How to Overcome Writing Anxiety

Image of woman with writing anxiety
Photo by Andrea Piacquadio

I have decided to start this month by sharing some tips that have helped my Writing students and me overcome writing anxiety.

Tip 1: Overcome Resistance

Whenever I think of overcoming resistance, I remember Steven Pressfield, a writer famous for his books on how writers and other creatives can overcome resistance and dive into a sea of creative fulfillment. In this interview with Marie Forleo, he explains the concept further.

According to Pressfield, resistance can take the form of self-doubt, procrastination, self-sabotage, etc. To counter resistance, Pressfield says you must “turn pro” – that is, start treating writing like a job instead of a hobby. 

To turn pro, you must write every day. What you write does not have to be good, but you must write. Once you are in the habit of writing daily, starting new writing projects will be a piece of cake.

An effective method that ensures you write something every day is freewriting, which is the next tip.

Tip 2: Freewrite

Freewriting means to write freely. Hence, it eliminates the pressure to produce a perfect draft. 

So, when you freewrite, your goal is not to produce a perfect material. Instead, you focus solely on putting words on paper. 

It is normal for you to be tempted to edit as you write. Ignore that urge and keep writing. A mantra that helps here is: “The first draft doesn’t have to be perfect.”

Freewriting will help convert your thoughts into written words. Then, you can adjust the tone, style, organization, etc., of the content to fit your desired goal.

Tip 3: Create an Outline

Image of woman creating a writing outline
Photo by Thirdman

It is easy to have writing anxiety when you cannot visualize the finished product.  By creating an outline, you can peak into the future and see the end before you get there. 

Just like a life plan reduces your anxiety about your future, an outline reduces your writing anxiety.

Tip 4: Find a Sample

Very early in my teaching career, I discovered that no matter how much students understand a writing assignment, they still want to see a sample.

Here’s why: a sample gives you a generic version of your finished product. Think of it as your writing project’s role model. By making the abstract concrete, samples crush writing anxiety.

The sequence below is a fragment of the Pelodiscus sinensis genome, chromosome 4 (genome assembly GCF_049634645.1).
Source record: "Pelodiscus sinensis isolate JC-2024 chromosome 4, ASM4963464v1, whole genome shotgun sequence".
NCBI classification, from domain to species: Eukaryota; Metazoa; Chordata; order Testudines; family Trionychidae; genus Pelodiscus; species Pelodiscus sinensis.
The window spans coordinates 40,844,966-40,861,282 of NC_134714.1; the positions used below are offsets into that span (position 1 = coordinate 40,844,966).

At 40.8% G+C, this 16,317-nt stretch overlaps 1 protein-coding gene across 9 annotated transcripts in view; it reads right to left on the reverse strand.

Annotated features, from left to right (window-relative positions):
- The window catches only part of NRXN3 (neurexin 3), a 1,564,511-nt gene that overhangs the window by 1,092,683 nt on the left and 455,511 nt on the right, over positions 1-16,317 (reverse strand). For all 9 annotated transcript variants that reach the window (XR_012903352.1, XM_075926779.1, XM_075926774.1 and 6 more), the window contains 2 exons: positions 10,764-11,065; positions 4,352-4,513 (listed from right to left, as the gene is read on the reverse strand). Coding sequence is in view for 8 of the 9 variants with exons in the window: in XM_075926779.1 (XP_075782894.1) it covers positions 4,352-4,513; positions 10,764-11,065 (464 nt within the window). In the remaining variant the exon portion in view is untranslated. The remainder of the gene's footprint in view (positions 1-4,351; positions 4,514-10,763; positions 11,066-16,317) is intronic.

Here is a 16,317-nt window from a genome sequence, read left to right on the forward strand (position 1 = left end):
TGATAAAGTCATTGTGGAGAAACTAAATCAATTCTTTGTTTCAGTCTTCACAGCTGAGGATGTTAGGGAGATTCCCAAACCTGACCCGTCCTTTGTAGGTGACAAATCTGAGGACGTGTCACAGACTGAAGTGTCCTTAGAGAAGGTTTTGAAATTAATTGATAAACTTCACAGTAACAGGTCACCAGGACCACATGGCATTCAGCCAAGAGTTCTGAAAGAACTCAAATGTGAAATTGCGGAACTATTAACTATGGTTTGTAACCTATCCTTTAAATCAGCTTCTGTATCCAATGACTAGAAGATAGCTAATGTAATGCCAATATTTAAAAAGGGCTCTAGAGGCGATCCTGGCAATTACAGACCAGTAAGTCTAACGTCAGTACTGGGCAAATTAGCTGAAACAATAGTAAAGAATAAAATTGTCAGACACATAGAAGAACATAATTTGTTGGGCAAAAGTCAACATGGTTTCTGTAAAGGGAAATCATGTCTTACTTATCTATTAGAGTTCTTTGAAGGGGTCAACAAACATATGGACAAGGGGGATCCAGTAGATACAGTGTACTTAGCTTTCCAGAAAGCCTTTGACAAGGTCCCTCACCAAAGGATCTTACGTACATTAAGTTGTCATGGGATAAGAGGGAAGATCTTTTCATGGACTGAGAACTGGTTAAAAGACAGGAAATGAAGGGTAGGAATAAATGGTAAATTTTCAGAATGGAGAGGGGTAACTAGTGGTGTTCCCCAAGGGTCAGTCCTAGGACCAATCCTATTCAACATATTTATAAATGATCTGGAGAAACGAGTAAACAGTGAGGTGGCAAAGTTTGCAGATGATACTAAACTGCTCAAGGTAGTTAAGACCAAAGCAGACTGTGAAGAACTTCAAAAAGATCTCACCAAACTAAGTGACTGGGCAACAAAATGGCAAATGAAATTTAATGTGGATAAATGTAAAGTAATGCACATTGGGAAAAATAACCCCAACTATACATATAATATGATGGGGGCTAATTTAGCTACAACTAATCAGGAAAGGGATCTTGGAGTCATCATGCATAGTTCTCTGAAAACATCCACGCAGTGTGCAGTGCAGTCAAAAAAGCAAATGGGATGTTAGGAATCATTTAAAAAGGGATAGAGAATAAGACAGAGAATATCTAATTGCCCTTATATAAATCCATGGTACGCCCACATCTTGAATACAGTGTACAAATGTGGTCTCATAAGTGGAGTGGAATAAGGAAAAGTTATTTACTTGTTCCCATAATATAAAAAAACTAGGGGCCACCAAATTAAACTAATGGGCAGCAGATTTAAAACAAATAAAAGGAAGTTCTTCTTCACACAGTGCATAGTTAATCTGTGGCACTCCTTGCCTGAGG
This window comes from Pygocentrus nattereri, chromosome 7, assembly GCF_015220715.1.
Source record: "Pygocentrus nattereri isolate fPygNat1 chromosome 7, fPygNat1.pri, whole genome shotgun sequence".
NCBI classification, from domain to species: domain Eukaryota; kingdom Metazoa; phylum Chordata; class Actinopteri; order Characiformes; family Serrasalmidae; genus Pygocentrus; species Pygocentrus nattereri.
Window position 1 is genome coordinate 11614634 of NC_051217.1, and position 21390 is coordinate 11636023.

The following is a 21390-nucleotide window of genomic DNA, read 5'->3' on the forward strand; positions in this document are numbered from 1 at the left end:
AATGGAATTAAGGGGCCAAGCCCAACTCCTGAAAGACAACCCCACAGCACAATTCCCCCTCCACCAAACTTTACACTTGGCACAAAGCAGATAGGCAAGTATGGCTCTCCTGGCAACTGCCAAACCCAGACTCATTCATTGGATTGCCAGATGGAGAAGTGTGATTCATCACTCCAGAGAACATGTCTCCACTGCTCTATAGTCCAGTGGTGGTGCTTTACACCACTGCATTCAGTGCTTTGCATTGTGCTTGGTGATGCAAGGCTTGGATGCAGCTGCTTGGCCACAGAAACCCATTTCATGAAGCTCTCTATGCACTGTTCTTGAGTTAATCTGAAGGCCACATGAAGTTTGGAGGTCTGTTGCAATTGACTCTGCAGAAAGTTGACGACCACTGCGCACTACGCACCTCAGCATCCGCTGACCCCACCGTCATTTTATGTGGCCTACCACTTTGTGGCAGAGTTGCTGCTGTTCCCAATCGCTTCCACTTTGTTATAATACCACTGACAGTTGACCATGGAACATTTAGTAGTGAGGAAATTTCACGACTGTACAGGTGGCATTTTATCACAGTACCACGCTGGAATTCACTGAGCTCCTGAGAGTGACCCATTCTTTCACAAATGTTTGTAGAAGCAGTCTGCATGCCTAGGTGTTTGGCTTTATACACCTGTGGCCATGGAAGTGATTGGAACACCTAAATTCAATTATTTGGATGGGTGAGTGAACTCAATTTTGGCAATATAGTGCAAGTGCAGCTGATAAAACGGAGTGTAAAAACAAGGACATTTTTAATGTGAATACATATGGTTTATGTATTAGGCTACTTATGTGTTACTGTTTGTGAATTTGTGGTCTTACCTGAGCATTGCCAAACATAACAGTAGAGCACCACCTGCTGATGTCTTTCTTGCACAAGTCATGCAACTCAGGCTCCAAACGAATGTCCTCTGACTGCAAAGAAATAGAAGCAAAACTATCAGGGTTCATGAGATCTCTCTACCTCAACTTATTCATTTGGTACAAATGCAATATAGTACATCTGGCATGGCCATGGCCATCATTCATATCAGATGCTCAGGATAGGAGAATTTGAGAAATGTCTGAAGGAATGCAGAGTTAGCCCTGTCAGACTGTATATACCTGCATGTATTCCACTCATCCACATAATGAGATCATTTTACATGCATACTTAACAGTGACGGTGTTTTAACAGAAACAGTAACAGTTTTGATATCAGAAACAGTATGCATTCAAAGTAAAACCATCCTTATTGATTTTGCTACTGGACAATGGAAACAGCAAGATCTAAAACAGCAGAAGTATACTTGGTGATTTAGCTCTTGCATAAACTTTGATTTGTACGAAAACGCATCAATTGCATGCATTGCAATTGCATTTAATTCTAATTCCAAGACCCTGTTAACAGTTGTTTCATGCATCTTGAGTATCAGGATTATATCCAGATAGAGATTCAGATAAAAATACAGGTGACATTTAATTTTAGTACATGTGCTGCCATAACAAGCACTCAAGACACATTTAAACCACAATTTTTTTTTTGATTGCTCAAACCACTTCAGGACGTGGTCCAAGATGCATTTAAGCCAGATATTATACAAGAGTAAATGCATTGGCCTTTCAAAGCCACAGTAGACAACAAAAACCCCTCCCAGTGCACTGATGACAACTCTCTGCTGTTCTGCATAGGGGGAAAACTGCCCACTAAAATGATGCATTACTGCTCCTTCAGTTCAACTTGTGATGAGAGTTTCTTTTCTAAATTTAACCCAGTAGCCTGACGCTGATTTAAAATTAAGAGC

Tip 5: Stop Procrastinating 

Image of woman procrastinating
Photo by Matilda Wormwood

People procrastinate for different reasons. You must be honest with yourself to find out why you procrastinate. Then, you can attack the problem at its roots. 

In my experience, some writers procrastinate because they always meet their deadlines regardless. I was one of those writers. 

During the first year of my graduate studies, I would confidently procrastinate writing my final papers till the last week of the semester because I enjoyed the thrill of writing three 15-page research papers in a week. Although I always got A’s on those papers, I was not proud of them because I knew I could have produced better versions if I had not procrastinated.

For the students in my Writing classes who fall under this category, the main consequence of procrastinating is that they never reach the peak of their writing potential. Therefore, they procrastinate when they have future writing projects because they struggle to believe they are capable of producing decent drafts.

Here’s how I stop procrastinating:

Step 1: I pick a time I need to have my first draft ready.

Step 2: I tell myself, “Xpm will come whether I write or not. Won’t I be happier if my first draft is ready by Xpm?” Naturally, yes is always the answer.

Step 3: I start making moves that will ensure my first draft is ready at Xpm. 

Remember that inspiration is like pregnancy – you must create the right environment for it to happen.

Good luck!

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